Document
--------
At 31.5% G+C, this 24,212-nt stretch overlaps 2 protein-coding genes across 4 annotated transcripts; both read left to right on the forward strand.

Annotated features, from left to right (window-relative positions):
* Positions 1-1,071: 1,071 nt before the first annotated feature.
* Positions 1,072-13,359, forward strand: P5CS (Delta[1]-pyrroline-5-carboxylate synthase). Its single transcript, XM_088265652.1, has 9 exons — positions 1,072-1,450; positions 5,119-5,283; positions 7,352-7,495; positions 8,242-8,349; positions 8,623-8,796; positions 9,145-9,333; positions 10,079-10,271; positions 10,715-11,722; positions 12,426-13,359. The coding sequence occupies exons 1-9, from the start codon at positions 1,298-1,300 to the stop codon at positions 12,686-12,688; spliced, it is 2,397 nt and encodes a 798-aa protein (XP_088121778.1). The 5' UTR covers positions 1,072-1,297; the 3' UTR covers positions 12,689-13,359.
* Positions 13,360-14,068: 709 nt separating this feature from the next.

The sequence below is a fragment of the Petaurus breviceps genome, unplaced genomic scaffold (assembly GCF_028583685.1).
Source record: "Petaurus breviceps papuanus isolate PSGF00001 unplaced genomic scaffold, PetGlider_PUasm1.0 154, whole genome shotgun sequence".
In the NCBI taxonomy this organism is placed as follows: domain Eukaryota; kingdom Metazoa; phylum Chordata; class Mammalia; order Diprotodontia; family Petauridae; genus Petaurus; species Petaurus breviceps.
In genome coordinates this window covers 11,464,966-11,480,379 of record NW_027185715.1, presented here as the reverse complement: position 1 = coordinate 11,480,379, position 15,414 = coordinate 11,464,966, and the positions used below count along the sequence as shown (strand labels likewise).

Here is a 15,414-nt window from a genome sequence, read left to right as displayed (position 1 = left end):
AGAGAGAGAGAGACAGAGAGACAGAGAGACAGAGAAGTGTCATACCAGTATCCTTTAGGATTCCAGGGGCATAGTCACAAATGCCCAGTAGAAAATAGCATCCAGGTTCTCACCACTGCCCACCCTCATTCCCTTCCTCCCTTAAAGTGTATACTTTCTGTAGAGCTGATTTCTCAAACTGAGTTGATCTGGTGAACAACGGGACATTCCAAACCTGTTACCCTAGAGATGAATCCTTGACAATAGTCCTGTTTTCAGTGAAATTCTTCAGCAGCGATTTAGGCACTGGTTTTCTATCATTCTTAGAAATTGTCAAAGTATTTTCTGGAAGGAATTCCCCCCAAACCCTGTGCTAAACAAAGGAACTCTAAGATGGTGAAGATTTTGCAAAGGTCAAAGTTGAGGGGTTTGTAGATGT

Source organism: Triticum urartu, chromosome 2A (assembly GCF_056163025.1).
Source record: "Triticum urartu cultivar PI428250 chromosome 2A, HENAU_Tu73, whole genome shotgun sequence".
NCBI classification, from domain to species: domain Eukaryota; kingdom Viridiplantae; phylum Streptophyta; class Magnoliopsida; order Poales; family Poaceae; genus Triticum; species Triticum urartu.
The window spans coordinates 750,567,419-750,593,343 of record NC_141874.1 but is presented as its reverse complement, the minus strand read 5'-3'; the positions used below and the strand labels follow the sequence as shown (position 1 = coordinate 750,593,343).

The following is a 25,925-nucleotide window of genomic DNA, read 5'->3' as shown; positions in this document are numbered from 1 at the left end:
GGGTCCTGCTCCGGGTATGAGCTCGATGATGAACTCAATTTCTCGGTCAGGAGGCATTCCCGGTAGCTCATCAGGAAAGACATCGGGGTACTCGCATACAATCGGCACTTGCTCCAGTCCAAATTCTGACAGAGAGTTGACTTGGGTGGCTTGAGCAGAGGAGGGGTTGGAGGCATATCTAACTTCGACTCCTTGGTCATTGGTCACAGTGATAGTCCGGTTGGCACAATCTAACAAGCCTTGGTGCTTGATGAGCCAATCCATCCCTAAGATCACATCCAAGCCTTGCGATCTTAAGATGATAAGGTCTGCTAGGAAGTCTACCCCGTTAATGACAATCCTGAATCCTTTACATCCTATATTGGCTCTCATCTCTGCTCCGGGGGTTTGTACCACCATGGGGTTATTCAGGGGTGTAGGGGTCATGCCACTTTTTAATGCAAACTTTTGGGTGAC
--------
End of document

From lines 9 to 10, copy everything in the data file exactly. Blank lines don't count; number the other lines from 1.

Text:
In genome coordinates this window covers 11,464,966-11,480,379 of record NW_027185715.1, presented here as the reverse complement: position 1 = coordinate 11,480,379, position 15,414 = coordinate 11,464,966, and the positions used below count along the sequence as shown (strand labels likewise).

Here is a 15,414-nt window from a genome sequence, read left to right as displayed (position 1 = left end):